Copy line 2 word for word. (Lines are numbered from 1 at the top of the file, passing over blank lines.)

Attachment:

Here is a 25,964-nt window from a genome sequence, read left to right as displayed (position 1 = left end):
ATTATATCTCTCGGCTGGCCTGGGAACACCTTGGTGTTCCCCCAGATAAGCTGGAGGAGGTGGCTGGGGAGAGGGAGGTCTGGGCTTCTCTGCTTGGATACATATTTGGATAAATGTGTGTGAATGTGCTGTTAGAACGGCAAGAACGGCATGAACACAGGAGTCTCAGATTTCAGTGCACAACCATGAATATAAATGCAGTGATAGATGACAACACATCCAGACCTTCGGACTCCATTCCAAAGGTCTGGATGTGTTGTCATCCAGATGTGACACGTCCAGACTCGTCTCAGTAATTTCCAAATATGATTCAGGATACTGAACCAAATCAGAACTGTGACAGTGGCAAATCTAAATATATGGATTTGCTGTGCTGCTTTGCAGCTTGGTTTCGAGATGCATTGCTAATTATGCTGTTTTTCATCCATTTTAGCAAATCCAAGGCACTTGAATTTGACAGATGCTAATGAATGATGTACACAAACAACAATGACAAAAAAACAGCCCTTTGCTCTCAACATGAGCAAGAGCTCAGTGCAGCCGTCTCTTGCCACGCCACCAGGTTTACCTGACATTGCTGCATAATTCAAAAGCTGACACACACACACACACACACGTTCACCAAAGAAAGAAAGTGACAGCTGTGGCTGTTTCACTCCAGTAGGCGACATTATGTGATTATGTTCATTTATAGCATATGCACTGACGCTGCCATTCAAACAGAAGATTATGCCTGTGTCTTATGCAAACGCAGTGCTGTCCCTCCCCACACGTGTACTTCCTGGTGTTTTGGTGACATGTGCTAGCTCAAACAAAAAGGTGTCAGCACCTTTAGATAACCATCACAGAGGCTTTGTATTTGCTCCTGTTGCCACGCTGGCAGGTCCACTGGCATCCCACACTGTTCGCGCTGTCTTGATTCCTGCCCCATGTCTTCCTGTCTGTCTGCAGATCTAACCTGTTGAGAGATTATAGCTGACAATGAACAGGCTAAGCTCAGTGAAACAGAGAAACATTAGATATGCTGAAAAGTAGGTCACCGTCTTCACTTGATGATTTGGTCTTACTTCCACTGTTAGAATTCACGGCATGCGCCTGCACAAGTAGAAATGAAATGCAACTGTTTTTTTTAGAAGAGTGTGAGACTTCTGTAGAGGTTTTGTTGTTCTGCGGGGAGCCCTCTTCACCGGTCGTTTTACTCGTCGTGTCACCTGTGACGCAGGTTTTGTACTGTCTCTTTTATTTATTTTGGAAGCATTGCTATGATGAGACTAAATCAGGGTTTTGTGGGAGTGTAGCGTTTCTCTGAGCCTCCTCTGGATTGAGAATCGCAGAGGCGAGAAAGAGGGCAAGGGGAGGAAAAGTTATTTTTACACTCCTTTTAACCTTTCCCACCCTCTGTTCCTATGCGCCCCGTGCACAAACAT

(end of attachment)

ATTATATCTCTCGGCTGGCCTGGGAACACCTTGGTGTTCCCCCAGATAAGCTGGAGGAGGTGGCTGGGGAGAGGGAGGTCTGGGCTTCTCTGCTTGGATACATATTTGGATAAATGTGTGTGAATGTGCTGTTAGAACGGCAAGAACGGCATGAACACAGGAGTCTCAGATTTCAGTGCACAACCATGAATATAAATGCAGTGATAGATGACAACACATCCAGACCTTCGGACTCCATTCCAAAGGTCTGGATGTGTTGTCATCCAGATGTGACACGTCCAGACTCGTCTCAGTAATTTCCAAATATGATTCAGGATACTGAACCAAATCAGAACTGTGACAGTGGCAAATCTAAATATATGGATTTGCTGTGCTGCTTTGCAGCTTGGTTTCGAGATGCATTGCTAATTATGCTGTTTTTCATCCATTTTAGCAAATCCAAGGCACTTGAATTTGACAGATGCTAATGAATGATGTACACAAACAACAATGACAAAAAAACAGCCCTTTGCTCTCAACATGAGCAAGAGCTCAGTGCAGCCGTCTCTTGCCACGCCACCAGGTTTACCTGACATTGCTGCATAATTCAAAAGCTGACACACACACACACACACACGTTCACCAAAGAAAGAAAGTGACAGCTGTGGCTGTTTCACTCCAGTAGGCGACATTATGTGATTATGTTCATTTATAGCATATGCACTGACGCTGCCATTCAAACAGAAGATTATGCCTGTGTCTTATGCAAACGCAGTGCTGTCCCTCCCCACACGTGTACTTCCTGGTGTTTTGGTGACATGTGCTAGCTCAAACAAAAAGGTGTCAGCACCTTTAGATAACCATCACAGAGGCTTTGTATTTGCTCCTGTTGCCACGCTGGCAGGTCCACTGGCATCCCACACTGTTCGCGCTGTCTTGATTCCTGCCCCATGTCTTCCTGTCTGTCTGCAGATCTAACCTGTTGAGAGATTATAGCTGACAATGAACAGGCTAAGCTCAGTGAAACAGAGAAACATTAGATATGCTGAAAAGTAGGTCACCGTCTTCACTTGATGATTTGGTCTTACTTCCACTGTTAGAATTCACGGCATGCGCCTGCACAAGTAGAAATGAAATGCAACTGTTTTTTTTAGAAGAGTGTGAGACTTCTGTAGAGGTTTTGTTGTTCTGCGGGGAGCCCTCTTCACCGGTCGTTTTACTCGTCGTGTCACCTGTGACGCAGGTTTTGTACTGTCTCTTTTATTTATTTTGGAAGCATTGCTATGATGAGACTAAATCAGGGTTTTGTGGGAGTGTAGCGTTTCTCTGAGCCTCCTCTGGATTGAGAATCGCAGAGGCGAGAAAGAGGGCAAGGGGAGGAAAAGTTATTTTTACACTCCTTTTAACCTTTCCCACCCTCTGTTCCTATGCGCCCCGTGCACAAACAT